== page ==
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The eleventh Test series between Australia and India earned its place in posterity when the first of the three matches, at the Chidambaram Stadium, Chepauk in Madras concluded excitingly in the second tie in Test cricket. It had taken almost 84 years and 498 Tests to produce the first tie, between Australia and West Indies at Brisbane in December 1960; the second came only 26 years later, but there have been so many Test matches of late that this was the 554th Test since that first historic finish at the 'Gabba.
The second tie was born of a quite different dramatic structure from the first, the prospect of a thrilling finish not being sprung on the crowd until the final day. At the 'Gabba, the teams had been evenly balanced and the scores suggest an intense drama which developed over the five days. At Chepauk, India were outplayed on the first three days and only just managed to avoid the follow-on before coming back strongly to level the scores. Allan Border's declaration at the overnight score had left India a target of 348 at exactly 4 runs an over on a wicket that remained hard. It was a practical rather than a sporting declaration, and the climax was shaped by India's bold bid to snatch victory in the limited-overs manner of a charge launched on the foundation provided by the first three men.
Apart from the fascination of such a rare result in five-day cricket, there was little of note in the series. A number of young Australian players seemed to benefit from the experience of playing in India, in particular Dean Jones, whose talents revealed a batsman of high class. That he possessed a temperament and the courage for Test cricket became apparent during his double-hundred in the First Test, in which David Boon and Border also scored hundreds. Boon and Geoff Marsh were efficient opening batsmen, while Greg Matthews thrived on the call to bowl long spells. An average of 29.07 is a reflection not so much of his ability as an off-spin bowler as of the slow easy-paced pitches which flattered the batsmen and deflated all the bowlers. These were the primary culprits in a series which produced little positive cricket in terms of attaining a victory, although the weather did not help by washing out the first three days of the Second Test. In the Third, all Australia sought was an honourable draw and this was achieved.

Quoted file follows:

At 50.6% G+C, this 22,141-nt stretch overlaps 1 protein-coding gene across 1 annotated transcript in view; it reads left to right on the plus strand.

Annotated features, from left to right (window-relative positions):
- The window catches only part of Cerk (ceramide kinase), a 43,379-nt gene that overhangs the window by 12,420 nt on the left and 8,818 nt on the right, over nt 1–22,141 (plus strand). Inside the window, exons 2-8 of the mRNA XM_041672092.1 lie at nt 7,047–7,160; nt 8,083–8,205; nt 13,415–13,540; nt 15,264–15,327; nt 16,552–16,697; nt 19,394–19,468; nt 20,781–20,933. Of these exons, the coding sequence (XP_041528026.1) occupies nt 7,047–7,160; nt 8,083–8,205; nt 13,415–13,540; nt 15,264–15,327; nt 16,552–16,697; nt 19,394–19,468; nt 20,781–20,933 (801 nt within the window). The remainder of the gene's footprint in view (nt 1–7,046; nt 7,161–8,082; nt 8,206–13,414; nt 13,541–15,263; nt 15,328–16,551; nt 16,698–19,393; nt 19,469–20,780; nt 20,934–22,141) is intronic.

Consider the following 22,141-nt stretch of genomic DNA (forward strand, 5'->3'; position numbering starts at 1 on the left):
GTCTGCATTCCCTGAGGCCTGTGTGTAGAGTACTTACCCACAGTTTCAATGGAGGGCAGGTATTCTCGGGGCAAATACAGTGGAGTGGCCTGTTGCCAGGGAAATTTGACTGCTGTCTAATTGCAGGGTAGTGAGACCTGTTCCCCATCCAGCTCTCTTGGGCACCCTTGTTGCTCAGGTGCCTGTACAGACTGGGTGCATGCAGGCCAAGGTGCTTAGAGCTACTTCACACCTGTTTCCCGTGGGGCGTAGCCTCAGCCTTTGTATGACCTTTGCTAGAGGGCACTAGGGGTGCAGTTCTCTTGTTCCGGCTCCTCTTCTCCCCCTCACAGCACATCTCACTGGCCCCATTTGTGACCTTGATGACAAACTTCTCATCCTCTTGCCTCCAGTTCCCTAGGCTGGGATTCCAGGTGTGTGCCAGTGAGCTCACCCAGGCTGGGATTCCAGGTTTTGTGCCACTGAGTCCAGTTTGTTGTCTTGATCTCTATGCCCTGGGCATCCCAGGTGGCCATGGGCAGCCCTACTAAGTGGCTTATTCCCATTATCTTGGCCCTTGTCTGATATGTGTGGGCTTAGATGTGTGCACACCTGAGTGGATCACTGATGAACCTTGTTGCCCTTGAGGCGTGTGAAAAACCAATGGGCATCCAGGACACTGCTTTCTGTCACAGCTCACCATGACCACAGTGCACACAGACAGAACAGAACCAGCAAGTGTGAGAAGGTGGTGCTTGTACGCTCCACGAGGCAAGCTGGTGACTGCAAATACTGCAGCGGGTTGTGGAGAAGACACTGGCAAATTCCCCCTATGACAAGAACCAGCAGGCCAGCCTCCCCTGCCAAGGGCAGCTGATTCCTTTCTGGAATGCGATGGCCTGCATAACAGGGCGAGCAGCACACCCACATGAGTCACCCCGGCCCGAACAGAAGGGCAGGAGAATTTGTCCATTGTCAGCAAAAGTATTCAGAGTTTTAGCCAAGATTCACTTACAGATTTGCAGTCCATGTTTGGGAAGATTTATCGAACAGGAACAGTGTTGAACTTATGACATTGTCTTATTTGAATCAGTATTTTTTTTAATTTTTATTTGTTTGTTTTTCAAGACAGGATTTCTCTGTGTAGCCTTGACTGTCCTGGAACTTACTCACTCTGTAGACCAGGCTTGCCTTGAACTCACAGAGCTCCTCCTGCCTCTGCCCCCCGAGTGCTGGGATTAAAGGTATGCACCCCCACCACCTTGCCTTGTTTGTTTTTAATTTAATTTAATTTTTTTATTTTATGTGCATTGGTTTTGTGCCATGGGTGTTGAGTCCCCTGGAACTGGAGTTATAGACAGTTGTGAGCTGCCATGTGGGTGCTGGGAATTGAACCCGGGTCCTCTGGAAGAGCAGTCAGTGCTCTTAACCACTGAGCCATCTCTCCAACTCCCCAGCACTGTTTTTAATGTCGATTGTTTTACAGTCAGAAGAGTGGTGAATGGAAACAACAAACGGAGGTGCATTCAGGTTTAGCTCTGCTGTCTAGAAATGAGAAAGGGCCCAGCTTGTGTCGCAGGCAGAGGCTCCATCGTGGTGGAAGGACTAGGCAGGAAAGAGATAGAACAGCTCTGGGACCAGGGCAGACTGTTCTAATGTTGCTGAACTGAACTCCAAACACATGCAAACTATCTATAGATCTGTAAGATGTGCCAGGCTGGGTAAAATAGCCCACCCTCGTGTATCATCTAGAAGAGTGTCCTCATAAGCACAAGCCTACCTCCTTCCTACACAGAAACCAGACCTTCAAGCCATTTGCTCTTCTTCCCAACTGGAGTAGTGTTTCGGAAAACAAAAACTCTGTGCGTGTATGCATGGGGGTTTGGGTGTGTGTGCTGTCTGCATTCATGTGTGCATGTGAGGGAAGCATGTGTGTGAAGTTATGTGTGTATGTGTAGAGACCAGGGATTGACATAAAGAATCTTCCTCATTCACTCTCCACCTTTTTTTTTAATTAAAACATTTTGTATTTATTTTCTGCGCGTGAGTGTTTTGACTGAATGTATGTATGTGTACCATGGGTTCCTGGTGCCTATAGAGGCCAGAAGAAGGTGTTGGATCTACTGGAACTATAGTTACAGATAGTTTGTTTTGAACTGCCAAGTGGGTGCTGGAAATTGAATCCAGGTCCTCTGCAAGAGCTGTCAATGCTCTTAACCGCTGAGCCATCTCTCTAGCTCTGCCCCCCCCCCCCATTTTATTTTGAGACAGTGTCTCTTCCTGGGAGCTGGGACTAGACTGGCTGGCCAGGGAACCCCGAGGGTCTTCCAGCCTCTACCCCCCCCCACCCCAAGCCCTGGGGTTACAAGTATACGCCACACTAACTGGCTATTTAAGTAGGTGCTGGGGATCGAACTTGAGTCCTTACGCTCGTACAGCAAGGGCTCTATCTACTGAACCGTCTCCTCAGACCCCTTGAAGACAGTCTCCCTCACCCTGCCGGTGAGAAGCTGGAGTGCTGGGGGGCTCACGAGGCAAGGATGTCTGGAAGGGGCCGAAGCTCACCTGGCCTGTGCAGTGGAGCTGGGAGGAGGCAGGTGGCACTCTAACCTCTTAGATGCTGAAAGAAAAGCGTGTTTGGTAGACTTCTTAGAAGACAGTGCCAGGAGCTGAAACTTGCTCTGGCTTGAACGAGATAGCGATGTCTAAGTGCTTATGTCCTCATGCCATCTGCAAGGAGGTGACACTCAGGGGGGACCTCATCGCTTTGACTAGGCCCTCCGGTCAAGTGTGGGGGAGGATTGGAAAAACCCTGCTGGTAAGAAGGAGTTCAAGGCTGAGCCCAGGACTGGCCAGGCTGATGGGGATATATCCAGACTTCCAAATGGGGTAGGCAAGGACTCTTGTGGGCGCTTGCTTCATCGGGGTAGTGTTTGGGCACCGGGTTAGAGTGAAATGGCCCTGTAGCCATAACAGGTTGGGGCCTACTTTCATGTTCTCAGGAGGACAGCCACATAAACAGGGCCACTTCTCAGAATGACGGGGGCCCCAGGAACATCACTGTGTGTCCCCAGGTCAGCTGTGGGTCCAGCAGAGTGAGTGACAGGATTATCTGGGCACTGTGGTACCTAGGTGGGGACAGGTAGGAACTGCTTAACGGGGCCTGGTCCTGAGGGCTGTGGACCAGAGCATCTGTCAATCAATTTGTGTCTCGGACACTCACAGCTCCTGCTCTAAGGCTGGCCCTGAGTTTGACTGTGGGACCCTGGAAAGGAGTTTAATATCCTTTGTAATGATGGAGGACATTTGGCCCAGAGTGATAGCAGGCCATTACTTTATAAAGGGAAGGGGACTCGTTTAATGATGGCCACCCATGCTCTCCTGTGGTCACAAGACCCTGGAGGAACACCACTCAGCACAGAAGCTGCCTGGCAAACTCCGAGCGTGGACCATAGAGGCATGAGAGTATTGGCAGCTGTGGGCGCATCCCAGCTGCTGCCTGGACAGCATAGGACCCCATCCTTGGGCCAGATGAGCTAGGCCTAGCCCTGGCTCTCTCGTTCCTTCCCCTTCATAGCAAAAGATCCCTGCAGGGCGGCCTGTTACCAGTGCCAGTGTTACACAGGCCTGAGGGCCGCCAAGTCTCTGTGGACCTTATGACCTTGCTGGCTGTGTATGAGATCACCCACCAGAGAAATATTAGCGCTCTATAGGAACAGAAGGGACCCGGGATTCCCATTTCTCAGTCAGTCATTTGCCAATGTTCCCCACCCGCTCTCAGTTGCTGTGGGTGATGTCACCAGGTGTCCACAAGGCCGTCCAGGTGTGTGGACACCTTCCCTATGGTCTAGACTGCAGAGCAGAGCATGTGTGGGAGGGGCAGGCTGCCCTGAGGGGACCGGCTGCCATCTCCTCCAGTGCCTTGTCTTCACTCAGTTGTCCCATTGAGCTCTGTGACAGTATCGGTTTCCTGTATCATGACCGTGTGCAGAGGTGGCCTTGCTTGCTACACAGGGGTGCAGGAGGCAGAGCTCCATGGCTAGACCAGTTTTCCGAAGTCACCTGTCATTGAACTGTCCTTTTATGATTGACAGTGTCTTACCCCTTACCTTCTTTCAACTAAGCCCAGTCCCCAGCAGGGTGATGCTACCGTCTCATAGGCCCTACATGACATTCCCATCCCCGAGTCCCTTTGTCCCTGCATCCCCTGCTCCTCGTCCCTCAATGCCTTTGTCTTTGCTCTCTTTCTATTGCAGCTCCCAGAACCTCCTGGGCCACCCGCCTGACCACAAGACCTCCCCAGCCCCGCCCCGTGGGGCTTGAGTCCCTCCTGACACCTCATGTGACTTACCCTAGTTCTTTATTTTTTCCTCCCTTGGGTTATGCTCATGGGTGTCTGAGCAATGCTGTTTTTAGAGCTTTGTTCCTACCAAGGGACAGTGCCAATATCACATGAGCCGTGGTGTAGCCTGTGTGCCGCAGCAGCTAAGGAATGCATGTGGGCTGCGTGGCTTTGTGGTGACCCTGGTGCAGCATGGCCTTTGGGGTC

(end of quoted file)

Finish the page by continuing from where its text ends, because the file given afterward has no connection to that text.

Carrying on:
Kapil Dev went without a wicket in a series for the first time, and this certainly dented India's ambition of sustaining the winning vein struck several months earlier in England. Border, on the other hand, had cause to feel satisfied with the way the tour panned out for his young and inexperienced side, even though there was no escaping the conclusion that his side were still heavily reliant on him when they were under pressure. Neither captain, however, should have drawn any satisfaction from a series which saw relations on the field deteriorate from day to day. There were far too many incidents of gamesmanship, with the Indians reacting to the pattern of behaviour set by the visitors.
India won the limited-overs internationals 3-2, making sure of the series by winning successively at Delhi and Ahmedabad after the third match had been stopped by rain. Restricted to a low total in the Ahmedabad game, they struck back with a bowling and fielding performance reminiscent of that which had achieved many limited-overs triumphs. As many as eighteen umpires officiated in the three Tests and six one-day internationals, but the Australians' early misgivings over the standard of umpiring proved groundless. It was good to hear Border sing the Indian umpires' praises before embarking on the homeward journey and the Ashes series for which this tour was the preparation.
Test matches - Played 3: Tied 1, Drawn 2.
First-class matches - Played 7: Tied 1, Drawn 6.
Tie - India.
Draws - India (2), Bombay, Delhi, Indian Board President's XI, Indian Under-25 XI.
Non first-class matches - Played 6: Won 2, Lost 3, No result 1. Wins - India (2). Losses - India (3). No result - India.
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